Interested in Exploring a Career in Environmental Game Art? Raven Software’s Grace Magnant Is Your Guide
The junior environment artist has benefited from being both a mentor and a mentee, and here she shares some of the key lessons she’s learned along her career path
Junior Environment Artist Grace Magnant is a living example of how to “pay it forward.” While majoring in Game Art and Animation at Champlain College, Magnant was part of a mentorship program with members of the Raven Software design team. Shortly after graduation, she joined Raven full time and now – nearly two years later – she has been able to go back and mentor other up-and-coming game artists.
Magnant got her start on Call of Duty: Warzone – the “Caldera” map was her first project – and she continues to build the kind of worlds that inspired her when she first got into gaming and realized that creating breathtaking scenery could be a full-time career.
Ever the mentor, Magnant shares some tips for those looking to put their own stamp on the game industry…
If someone is interested in a career in gaming, the first thing they should do is…
Research what type of development you’d like to do specifically. Would you like to create worlds or characters? Explore art - would you like to focus on how a player moves through a space or how affective an item is? Explore design - would you like to program how the player interacts with a space? Explore engineering - would you like to help manage a group of people that have these skills to get the project moving in a positive pace? Explore production - once you have your path set, start small and learn the tools. You aren’t going to make the next blockbuster game on the first try, but the important part is to get experience and to try! Try seeking out a local “game jam”: an organized event where participants try to make a game from scratch, usually running from 24-72 hours. It’ll give you a chance to experience what it’s like collaborating on a team and using tools.
What is something you know now about the gaming industry that you wish you knew at the start?
Think about what type of game development you would like to get into and understand that specific industry. This doesn’t only apply to if you want to be a designer, engineer, producer, or artist. Consider team size and project scope. If you are looking to get into AAA where budgets are backed by big publishers and massive teams, make sure you focus on specializing. If you are looking to go towards indie it would be more useful being a jack-of-all-trades.
Each person’s path to game development is different. The industry is both large and small at the same time, and there are many ways for you to make your way into the industry. Take the opportunities that you can, once you have your foot in the door the industry will open up for you.
What skills do you think are essential for being a successful junior environment artist?
Team work and communication. Ask questions and look to your team to help you grow and be willing to answer questions when people come to you. In AAA settings, you need to be able to work well with the people around you. Understand that in a junior position, you won’t know every answer and that’s a part of the process! You must learn to walk before you can run.
Beyond that, I’d say that there are basic skills that every environment artist learns:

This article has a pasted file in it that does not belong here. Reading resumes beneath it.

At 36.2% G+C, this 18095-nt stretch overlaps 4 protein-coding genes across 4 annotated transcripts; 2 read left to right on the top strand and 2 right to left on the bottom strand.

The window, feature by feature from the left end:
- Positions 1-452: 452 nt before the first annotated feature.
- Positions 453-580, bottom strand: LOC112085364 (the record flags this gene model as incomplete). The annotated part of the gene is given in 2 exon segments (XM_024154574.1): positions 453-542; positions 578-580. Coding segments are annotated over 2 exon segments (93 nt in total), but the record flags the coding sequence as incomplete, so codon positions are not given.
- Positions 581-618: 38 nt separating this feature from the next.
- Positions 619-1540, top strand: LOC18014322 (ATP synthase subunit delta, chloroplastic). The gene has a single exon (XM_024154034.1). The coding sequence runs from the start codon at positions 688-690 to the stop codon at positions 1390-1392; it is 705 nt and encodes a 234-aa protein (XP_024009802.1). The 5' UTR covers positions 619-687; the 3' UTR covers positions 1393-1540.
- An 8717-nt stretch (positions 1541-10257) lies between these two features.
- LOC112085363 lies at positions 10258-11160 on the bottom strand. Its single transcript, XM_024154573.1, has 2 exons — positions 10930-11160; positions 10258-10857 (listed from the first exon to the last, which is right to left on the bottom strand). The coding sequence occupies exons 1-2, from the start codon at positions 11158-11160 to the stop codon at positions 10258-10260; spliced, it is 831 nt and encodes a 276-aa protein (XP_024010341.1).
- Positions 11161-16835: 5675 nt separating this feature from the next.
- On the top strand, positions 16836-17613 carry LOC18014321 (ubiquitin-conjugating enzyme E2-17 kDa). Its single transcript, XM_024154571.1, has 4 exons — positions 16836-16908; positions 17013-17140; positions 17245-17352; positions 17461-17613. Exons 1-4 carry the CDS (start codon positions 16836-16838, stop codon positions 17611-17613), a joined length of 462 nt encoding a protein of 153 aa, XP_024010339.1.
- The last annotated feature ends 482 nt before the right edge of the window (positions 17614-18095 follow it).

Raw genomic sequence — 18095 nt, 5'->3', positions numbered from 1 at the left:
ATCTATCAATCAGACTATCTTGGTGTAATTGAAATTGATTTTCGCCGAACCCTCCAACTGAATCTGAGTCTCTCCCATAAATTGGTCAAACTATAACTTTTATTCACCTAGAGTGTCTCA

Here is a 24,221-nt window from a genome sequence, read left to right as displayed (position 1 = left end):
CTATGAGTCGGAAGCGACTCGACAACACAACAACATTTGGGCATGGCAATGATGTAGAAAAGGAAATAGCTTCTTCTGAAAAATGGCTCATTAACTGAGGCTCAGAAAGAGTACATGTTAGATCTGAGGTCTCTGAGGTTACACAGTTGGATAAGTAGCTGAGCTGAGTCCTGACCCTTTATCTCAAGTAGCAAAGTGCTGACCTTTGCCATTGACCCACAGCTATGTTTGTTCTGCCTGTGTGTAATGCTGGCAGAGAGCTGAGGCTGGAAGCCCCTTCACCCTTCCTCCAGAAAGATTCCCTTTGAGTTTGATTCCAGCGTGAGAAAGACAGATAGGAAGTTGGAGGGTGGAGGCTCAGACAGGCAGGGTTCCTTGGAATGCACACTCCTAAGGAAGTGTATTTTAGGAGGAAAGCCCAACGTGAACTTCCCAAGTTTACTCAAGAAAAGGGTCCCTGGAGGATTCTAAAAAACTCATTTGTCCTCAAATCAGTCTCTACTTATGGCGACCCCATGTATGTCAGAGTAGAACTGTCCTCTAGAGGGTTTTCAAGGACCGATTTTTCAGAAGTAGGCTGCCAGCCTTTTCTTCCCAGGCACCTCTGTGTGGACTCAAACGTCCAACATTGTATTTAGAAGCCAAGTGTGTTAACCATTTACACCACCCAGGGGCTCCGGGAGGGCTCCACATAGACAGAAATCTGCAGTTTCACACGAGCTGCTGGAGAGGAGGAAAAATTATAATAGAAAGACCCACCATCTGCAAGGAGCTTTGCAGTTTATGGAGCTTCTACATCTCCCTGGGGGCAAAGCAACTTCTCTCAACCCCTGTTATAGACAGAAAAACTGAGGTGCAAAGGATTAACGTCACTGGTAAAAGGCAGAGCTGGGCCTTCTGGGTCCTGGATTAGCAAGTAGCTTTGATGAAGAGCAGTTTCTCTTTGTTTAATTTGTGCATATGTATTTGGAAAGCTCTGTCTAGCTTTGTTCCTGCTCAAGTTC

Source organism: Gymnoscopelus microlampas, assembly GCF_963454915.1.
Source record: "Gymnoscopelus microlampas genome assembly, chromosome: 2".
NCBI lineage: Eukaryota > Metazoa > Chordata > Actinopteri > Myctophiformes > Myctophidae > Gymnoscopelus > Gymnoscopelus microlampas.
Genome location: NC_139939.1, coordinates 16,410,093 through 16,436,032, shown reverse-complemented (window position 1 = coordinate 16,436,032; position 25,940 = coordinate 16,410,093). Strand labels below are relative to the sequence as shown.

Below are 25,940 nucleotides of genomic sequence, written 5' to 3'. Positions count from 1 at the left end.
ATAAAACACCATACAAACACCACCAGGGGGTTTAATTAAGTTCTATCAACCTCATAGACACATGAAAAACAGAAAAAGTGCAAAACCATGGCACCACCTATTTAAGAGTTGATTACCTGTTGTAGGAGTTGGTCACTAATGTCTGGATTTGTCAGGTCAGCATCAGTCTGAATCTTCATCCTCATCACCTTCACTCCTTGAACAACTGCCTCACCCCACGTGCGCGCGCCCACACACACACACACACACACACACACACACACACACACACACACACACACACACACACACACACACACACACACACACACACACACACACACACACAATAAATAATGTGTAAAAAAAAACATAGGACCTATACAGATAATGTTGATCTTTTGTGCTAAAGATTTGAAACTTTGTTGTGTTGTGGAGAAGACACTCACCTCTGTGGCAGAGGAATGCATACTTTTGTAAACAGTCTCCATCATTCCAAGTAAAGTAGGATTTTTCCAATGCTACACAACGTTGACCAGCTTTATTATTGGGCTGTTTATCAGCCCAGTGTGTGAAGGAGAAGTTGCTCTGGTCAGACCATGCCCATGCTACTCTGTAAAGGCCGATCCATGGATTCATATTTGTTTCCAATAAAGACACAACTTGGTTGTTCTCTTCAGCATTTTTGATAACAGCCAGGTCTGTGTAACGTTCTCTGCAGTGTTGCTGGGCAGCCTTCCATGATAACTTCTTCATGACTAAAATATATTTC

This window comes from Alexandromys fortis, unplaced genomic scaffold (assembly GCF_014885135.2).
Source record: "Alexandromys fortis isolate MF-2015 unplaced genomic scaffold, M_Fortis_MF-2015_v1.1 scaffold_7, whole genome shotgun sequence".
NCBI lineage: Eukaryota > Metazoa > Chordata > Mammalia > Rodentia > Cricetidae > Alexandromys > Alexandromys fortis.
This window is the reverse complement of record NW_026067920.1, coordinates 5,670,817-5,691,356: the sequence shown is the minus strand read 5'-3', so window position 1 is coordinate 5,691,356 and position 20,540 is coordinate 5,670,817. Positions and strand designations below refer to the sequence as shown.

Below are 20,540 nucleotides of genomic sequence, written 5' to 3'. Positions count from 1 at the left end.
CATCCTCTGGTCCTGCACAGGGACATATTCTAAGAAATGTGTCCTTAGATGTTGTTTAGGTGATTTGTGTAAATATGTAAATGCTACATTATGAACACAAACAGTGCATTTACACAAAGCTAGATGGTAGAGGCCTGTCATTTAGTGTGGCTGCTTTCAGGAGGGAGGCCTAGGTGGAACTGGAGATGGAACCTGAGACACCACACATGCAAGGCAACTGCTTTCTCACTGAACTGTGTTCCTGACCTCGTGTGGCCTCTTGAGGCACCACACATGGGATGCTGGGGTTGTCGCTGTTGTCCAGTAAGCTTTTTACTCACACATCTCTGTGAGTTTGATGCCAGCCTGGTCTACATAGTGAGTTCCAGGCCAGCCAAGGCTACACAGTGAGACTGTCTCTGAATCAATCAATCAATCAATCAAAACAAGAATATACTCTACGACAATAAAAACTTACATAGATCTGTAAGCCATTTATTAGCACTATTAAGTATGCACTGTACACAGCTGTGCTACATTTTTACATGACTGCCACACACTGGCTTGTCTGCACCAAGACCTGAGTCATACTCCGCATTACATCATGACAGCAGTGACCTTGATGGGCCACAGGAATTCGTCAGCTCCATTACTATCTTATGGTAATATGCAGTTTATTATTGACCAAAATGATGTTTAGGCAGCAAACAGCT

Reference – always have multiple references for what you are building.
Modularity – where can you save yourself time?
Storytelling – how can you make this environment feel lived in and believable?
Building efficiently – will your asset cause strain on the engine?
World and trim textures - bring more detail through your assets through materials.
Decals – adding further material touches that bring your scene to life.
What are some common misconceptions you find when talking to people about your job?
Often people like the idea of making videogames with the mindset that we are playing the game all day. They are disappointed when I describe that the game isn’t done when we start making it. We are building the game not playing games all day.
What are some sites or resources you use to stay abreast of developments in your craft?
I’d say find peers within the industry that are sharing new developments and new interests in the game development. When a new game releases, research their development and how they might have approached this process. (You can watch GDC talks on Youtube - look at breakdowns on Polycount and 80.lv) Get multiple sources! Find many ways to approach an issue if possible.
There are many places to look for resources. From online sites (such as mentioned above!) to willing industry professionals. Local or online classes can be really helpful to learn new tools (such as stg.cgmasteracademy.com).
Where might prospective candidates network with/meet people in your field within the games industry?
GDC is a good place to meet people and learn new things, and looking around for difference larger events to meet people in industry. If there are any portfolio reviews or industry professionals that are open to conversation online, reach out to them! Make sure they are open to that type of conversation by asking politely and respectfully, and being understanding if they don’t reply or have the time. Game Jams are a great place to connect with peers as well.
Explore the future of entertainment, see how your heroes game, and land inside tips on breaking into the industry. Brought to you by the Activision Blizzard team and community.
🎮 Interested in a career at Activision Blizzard? You can start right here.
🪖Keep the intel drops coming by checking out the official Call of Duty blog